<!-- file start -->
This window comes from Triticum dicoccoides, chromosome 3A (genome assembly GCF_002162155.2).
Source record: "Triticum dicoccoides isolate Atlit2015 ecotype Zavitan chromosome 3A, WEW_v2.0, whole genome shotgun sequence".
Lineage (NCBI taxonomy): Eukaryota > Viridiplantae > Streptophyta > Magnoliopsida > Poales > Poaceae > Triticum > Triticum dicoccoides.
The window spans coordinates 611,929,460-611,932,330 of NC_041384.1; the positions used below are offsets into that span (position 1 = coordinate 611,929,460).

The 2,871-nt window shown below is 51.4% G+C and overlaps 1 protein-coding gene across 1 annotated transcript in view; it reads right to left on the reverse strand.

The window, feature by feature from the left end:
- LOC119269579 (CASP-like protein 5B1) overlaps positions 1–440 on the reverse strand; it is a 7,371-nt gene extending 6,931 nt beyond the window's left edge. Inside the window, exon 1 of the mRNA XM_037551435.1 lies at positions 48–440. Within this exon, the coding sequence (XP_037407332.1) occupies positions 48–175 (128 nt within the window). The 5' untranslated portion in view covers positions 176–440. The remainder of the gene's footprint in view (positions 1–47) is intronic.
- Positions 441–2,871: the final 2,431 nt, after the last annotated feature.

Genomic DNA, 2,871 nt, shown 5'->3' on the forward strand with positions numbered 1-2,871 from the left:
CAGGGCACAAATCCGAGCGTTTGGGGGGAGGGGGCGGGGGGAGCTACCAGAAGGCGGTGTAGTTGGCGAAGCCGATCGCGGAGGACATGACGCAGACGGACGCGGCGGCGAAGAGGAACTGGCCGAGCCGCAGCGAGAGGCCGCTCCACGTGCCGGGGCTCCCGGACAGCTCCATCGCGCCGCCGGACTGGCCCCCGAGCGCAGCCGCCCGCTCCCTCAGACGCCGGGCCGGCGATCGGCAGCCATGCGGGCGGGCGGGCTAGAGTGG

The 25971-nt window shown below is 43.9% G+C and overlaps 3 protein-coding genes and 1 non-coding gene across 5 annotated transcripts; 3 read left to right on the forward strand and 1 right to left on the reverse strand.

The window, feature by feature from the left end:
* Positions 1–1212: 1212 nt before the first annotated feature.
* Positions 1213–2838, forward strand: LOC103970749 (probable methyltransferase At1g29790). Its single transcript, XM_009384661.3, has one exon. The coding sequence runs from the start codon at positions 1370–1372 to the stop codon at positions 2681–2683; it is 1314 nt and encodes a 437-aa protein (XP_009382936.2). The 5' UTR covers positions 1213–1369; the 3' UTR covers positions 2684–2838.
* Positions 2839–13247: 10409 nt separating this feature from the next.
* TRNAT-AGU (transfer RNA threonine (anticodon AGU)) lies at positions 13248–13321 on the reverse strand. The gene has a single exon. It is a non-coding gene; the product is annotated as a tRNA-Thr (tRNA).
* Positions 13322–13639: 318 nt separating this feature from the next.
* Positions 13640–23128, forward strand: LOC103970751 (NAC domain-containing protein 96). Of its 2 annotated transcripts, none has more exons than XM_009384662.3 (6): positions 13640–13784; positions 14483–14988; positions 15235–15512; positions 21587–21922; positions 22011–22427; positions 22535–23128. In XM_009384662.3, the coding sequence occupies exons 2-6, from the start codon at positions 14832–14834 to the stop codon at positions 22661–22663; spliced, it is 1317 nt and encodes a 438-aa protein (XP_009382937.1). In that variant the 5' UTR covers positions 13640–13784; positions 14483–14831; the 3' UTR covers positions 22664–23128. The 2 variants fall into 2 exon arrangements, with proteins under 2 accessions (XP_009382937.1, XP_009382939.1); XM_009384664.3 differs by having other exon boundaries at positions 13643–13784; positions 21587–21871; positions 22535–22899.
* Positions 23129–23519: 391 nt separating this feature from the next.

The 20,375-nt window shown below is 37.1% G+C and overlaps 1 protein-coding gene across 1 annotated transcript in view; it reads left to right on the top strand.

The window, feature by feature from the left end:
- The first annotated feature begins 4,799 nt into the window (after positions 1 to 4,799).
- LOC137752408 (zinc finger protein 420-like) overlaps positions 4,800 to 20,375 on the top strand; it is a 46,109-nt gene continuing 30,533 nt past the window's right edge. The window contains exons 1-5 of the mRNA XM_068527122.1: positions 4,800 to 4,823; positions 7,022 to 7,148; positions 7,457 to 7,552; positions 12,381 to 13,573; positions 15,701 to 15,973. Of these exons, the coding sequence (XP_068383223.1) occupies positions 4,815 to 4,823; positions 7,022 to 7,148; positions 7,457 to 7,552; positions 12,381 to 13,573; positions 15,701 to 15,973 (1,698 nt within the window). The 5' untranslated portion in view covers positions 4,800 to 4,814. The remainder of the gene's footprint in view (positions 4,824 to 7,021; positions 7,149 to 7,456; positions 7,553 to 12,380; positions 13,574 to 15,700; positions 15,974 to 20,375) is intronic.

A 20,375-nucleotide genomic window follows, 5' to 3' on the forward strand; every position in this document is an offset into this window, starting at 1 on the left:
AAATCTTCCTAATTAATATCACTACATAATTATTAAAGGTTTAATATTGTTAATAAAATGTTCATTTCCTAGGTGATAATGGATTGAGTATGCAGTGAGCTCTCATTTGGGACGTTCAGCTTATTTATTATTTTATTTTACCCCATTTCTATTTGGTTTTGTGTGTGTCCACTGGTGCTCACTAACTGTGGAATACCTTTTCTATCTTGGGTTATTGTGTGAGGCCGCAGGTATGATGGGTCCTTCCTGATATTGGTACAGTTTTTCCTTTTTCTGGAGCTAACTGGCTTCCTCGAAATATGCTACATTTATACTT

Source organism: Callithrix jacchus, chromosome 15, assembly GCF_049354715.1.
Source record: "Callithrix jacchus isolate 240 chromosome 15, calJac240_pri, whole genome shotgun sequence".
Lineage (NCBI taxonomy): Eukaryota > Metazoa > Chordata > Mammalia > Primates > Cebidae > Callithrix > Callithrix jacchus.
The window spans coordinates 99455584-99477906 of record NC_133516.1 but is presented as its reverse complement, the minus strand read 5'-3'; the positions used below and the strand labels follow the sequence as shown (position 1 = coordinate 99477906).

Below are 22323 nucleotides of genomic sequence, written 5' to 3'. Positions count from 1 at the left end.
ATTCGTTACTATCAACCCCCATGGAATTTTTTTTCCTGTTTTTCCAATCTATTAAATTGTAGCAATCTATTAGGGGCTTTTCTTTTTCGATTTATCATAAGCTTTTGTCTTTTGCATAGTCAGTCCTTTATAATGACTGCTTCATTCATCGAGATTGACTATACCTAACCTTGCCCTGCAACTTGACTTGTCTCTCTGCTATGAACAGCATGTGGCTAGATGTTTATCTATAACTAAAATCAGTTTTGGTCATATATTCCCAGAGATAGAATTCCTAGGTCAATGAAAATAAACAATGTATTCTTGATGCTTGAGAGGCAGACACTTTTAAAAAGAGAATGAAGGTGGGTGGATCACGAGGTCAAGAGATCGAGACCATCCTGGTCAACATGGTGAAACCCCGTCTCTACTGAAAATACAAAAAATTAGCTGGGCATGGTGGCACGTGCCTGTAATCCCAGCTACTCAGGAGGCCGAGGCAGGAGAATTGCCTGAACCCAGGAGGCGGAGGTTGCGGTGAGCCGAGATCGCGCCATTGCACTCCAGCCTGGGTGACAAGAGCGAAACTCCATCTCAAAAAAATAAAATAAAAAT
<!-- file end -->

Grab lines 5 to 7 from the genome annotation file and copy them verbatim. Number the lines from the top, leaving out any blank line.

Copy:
The 2,871-nt window shown below is 51.4% G+C and overlaps 1 protein-coding gene across 1 annotated transcript in view; it reads right to left on the reverse strand.

The window, feature by feature from the left end:
- LOC119269579 (CASP-like protein 5B1) overlaps positions 1–440 on the reverse strand; it is a 7,371-nt gene extending 6,931 nt beyond the window's left edge. Inside the window, exon 1 of the mRNA XM_037551435.1 lies at positions 48–440. Within this exon, the coding sequence (XP_037407332.1) occupies positions 48–175 (128 nt within the window). The 5' untranslated portion in view covers positions 176–440. The remainder of the gene's footprint in view (positions 1–47) is intronic.